Unfortunately most of the boats built in 1937 broke up in the first season due to some design deficiencies. Joe and Norm redesigned the Blue Streak 60, and the same group of builders got together to build a second set of iceboats in 1938. Some of the '38 boats are still around, and at least one still gets out on the lake occasionally. As seen in the picture below, sailors in the early days didn't even take off the plank for transport! Also note the front runner, the second set of runners the group built (the first set were angles) were T-irons.

Some interesting things to note on the original "DN" (see the picture below):

  • There was originally only one sheet block on the rear deck of the Blue Streak - a 2:1 mainsheet purchase. Later another block was added to the boom to make a 3:1 puchase, and then eventually a second block on the deck for 4:1 - the same as on todays DN.
  • The mainsheet went through a single turning block on the mast, not on the boom or tiller post, and no ratchet block!
  • The mainsheet didn't provide any downhaul on the luff of the sail, instead the luff rope went through a hole in the boom jaw and was tied to a cleat.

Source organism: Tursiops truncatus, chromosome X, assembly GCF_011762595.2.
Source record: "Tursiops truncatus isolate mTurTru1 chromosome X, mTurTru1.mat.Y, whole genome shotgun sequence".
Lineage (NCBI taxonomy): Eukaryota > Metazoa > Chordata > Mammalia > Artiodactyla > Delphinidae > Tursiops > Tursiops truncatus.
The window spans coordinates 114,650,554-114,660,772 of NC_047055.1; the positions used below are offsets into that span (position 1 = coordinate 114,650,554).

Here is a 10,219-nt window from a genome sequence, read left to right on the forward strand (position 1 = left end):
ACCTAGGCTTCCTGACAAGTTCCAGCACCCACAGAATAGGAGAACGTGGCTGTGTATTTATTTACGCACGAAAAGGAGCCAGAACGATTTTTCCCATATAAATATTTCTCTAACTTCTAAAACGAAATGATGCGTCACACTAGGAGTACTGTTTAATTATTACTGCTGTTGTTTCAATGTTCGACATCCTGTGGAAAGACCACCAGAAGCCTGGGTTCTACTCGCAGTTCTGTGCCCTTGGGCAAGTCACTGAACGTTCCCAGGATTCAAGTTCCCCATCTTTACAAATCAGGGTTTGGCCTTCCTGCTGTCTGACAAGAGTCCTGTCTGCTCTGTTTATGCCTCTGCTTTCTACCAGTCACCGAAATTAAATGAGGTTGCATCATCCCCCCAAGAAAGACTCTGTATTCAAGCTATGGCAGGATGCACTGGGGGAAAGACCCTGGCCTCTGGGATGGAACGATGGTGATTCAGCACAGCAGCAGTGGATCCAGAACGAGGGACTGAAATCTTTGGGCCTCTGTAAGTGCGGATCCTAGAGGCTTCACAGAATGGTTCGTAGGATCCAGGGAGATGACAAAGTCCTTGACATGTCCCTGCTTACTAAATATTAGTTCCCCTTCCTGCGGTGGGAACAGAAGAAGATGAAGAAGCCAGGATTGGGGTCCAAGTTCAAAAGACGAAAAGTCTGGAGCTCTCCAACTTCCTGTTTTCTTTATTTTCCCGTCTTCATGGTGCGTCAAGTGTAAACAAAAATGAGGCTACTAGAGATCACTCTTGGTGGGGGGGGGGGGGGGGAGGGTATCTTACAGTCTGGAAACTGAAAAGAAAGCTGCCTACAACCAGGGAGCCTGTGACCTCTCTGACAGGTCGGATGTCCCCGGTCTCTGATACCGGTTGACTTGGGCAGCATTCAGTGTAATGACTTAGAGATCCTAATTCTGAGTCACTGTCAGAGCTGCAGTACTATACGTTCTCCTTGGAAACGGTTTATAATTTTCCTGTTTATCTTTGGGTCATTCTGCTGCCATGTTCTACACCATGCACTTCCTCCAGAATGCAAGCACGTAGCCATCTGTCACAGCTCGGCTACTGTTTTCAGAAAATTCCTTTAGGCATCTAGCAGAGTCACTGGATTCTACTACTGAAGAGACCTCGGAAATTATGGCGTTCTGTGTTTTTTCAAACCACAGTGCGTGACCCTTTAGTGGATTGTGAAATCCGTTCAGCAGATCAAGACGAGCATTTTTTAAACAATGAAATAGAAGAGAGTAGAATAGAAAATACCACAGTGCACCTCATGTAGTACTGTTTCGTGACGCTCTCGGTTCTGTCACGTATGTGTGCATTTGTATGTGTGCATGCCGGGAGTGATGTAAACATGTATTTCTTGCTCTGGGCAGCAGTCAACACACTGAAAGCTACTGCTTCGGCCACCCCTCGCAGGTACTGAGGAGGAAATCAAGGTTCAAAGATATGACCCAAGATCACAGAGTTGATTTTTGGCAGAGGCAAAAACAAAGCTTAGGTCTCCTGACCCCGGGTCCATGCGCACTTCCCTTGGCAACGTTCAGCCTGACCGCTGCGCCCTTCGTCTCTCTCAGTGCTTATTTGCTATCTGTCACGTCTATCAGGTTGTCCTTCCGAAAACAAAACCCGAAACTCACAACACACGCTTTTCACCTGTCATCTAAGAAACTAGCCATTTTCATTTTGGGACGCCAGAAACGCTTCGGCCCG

Over the years the design was modified at the whim of the builders, and the name was changed to the DN 60. A group of DN sailors got together in 1953 at Clifford Cartwright's house on Cass Lake and outined a Constitution. The first Specifications were drawn up on the wall of Cartwright's basement shop, where many of the original specs are still evident today.


Note this winning Blue Streak 60 with curved deck, and enclosed cockpit

Bill Sarns drew up the first set of "modern" plans and the DN class adopted them as the Official Plans. Other design changes slowly made their way into the DN. Some changes stood the test of time, while others faded into history, like Chuck Cartwright's mini runner on the tail block - a solution to a problem caused by the ultra-flexible planks favored at the time.

The next big change was inspired by Jan Gougeon - which moved the widest point of the hull from the middle (just behind the mast step) to the plank. The Gougeon "wedge" design has been the basis for all other DN designs since it's introduction. Actually Jan's design was preceded by Chuck Cartwright's "Banjo Boat", which was narrow all the way to the front of the cockpit, then flaired out around the skipper. Chuck won the Annual Regatta (now the North American Championship) with the Banjo Boat, but was disqualified because the design was too radical.

Here is a partial list of the first builders of the Blue Streak. The list is not complete, but it's the only record I could find...

Boat # Boat Name Builder/Skipper
9 Skram Joe Schermack
11 Defensor Jack Moran
21 Blue Hue Walter Katz
32 Venus Maurice Robinson
38   Warren Dowling
46 Dawn Don Daller
65   Ralph Soden / Leo Kerwin
    Al Pochelon
  Scotty Howard MacDougall